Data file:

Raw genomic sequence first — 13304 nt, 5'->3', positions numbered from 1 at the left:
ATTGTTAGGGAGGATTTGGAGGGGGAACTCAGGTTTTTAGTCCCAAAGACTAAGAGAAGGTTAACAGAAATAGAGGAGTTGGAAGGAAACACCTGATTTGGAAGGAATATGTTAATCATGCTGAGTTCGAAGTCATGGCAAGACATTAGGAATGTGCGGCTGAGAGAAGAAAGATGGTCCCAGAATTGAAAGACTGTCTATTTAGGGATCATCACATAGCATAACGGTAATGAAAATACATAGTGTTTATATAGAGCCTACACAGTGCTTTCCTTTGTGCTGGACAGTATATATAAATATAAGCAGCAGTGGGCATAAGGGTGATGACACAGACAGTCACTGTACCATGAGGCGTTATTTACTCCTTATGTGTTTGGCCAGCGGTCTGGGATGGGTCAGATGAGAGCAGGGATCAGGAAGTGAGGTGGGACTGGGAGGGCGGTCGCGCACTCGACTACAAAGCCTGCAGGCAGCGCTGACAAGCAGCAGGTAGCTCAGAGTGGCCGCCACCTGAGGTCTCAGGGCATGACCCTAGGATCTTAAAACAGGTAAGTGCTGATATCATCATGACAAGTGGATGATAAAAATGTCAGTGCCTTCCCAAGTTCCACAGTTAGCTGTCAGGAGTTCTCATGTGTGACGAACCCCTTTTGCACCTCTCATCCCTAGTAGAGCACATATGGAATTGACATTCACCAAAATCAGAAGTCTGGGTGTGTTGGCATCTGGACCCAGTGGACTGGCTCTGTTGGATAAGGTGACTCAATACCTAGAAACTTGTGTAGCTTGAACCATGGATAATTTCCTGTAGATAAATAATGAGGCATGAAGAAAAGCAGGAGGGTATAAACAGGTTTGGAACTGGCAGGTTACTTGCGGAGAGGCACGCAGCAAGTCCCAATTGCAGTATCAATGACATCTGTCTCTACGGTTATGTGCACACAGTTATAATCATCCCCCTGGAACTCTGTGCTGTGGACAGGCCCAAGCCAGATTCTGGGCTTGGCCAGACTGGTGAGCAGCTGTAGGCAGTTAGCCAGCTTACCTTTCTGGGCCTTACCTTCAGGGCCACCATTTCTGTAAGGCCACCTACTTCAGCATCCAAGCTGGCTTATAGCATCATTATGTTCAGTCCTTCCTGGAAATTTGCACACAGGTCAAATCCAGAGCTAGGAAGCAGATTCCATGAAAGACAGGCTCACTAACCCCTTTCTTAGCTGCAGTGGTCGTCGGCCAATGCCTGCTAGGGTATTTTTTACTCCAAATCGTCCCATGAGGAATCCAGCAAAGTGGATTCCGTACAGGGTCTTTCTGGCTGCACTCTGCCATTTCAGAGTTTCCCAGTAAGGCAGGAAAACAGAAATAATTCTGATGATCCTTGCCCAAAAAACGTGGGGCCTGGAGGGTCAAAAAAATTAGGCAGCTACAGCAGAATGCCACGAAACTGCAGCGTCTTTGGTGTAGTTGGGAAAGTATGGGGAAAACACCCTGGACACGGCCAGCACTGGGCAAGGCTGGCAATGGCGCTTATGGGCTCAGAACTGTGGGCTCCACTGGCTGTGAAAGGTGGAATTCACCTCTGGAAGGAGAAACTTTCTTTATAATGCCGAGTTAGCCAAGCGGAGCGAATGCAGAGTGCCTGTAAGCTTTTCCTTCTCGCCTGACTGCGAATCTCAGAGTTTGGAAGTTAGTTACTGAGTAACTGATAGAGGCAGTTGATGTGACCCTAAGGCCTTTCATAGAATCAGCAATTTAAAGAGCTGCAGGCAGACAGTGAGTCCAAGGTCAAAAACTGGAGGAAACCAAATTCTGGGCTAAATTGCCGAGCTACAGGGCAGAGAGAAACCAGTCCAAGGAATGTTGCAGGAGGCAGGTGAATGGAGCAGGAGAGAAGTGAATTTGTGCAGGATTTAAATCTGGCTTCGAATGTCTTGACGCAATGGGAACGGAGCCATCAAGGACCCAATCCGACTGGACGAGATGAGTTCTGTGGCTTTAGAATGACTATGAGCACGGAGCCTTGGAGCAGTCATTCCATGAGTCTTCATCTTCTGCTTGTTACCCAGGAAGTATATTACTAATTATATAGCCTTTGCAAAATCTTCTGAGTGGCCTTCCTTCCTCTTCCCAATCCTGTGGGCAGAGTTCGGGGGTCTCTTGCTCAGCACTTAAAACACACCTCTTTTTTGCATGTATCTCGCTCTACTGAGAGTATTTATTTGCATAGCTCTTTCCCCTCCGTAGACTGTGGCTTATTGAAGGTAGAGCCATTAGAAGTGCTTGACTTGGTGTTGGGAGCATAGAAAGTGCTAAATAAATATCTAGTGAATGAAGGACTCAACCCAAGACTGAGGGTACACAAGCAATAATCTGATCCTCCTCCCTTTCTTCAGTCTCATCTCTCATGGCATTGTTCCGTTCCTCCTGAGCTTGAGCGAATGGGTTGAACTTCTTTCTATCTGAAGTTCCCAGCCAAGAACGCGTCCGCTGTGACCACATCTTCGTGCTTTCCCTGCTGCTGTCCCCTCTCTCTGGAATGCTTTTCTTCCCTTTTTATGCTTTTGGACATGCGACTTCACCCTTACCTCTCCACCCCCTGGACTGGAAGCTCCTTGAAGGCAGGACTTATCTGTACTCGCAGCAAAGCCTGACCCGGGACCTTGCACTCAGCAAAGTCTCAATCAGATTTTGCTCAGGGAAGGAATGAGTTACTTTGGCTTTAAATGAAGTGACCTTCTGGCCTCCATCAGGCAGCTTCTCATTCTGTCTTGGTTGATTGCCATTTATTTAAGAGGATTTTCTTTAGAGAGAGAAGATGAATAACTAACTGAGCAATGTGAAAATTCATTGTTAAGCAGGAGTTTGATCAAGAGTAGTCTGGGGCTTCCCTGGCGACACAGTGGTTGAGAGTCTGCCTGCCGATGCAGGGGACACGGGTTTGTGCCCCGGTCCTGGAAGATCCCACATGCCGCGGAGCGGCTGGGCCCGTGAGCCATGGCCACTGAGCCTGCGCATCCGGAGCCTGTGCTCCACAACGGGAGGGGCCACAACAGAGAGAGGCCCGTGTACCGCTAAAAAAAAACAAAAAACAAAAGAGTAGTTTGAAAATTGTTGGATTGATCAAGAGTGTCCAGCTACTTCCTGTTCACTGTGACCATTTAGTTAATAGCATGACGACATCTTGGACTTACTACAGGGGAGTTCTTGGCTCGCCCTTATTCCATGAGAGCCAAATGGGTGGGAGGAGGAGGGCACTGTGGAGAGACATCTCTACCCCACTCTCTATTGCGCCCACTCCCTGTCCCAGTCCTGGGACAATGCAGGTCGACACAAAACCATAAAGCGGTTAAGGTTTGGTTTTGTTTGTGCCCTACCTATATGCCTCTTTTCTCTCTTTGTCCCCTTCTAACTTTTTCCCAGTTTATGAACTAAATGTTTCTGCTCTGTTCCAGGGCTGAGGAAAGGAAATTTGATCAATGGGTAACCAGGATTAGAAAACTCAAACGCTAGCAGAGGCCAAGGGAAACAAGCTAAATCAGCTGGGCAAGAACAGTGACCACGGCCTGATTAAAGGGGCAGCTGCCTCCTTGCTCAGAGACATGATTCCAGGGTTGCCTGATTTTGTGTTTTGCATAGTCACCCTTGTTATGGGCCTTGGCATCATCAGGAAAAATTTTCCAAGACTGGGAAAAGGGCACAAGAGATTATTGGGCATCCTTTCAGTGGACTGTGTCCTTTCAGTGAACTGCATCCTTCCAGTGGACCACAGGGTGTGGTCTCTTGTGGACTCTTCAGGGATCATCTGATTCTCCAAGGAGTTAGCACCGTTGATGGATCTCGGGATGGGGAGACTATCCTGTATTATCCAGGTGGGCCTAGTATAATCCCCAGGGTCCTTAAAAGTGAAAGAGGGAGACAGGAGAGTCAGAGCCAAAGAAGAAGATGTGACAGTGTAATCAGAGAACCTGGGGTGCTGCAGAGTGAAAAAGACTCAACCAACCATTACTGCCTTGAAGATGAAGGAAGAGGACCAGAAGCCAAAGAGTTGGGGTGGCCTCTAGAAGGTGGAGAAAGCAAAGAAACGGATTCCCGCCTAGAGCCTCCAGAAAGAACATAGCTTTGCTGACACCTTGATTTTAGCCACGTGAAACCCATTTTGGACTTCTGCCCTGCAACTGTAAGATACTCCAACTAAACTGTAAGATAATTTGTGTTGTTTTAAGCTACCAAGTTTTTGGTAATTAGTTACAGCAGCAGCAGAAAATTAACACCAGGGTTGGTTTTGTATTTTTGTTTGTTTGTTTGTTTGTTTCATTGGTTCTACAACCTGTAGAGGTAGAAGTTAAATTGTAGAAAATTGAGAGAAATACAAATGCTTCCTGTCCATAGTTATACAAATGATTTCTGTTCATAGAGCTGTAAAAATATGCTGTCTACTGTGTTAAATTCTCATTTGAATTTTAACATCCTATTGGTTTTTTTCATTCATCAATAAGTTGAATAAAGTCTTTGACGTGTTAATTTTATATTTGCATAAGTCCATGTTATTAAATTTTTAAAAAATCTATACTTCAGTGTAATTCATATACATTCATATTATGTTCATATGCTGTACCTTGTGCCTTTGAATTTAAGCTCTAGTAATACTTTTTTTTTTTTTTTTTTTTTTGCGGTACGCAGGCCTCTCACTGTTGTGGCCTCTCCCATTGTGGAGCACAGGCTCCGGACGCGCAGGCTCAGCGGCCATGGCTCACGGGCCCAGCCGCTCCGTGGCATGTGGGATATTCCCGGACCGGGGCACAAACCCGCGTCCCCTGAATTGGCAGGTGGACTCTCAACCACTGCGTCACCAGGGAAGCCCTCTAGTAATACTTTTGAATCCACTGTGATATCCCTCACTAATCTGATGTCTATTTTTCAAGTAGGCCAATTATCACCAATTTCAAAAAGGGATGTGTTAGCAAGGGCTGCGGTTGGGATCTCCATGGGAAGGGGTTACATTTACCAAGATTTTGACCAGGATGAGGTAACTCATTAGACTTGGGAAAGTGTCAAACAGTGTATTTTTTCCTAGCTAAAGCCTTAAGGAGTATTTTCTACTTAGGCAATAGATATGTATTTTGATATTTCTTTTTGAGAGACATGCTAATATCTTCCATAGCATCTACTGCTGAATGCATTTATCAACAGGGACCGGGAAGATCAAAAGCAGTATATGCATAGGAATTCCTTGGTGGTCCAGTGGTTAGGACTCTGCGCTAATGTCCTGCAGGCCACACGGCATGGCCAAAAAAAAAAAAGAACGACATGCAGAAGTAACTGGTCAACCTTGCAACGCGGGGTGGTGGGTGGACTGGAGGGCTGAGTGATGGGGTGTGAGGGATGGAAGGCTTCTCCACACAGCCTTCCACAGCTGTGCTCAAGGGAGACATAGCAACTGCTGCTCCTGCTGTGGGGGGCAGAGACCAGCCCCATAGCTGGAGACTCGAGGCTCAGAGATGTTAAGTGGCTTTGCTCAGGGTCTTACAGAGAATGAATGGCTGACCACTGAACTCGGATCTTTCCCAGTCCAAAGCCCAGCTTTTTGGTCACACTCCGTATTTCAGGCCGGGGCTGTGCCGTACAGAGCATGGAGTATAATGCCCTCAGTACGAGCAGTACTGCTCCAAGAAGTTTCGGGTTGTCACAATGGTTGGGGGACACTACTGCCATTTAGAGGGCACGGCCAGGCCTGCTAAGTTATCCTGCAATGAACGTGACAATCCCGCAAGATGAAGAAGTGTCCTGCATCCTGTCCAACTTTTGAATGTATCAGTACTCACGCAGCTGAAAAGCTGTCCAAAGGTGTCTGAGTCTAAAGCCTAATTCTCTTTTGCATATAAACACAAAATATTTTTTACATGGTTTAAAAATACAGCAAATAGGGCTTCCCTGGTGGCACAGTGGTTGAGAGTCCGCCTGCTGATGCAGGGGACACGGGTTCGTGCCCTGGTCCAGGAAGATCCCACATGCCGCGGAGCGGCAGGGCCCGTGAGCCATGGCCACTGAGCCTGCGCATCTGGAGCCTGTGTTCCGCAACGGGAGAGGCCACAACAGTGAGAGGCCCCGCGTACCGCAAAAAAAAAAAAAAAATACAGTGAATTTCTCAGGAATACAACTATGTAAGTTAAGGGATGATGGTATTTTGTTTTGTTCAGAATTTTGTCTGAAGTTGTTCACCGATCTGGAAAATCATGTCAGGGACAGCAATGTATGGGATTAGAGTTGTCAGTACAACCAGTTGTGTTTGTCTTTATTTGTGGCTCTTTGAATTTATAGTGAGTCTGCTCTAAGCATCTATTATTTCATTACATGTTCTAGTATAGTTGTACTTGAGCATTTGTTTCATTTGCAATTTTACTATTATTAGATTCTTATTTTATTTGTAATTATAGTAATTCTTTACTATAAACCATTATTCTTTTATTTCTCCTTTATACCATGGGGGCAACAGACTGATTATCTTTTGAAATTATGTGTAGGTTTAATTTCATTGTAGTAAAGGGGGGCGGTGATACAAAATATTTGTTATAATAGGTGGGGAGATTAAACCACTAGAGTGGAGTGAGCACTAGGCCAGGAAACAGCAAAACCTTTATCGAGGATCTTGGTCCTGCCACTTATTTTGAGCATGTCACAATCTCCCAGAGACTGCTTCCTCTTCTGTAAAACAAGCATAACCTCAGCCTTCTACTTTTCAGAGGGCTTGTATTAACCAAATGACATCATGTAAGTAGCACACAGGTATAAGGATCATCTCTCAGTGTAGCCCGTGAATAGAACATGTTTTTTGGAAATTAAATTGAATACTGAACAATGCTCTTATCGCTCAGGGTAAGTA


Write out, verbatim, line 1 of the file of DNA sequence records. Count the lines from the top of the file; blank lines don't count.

Raw genomic sequence first — 13304 nt, 5'->3', positions numbered from 1 at the left: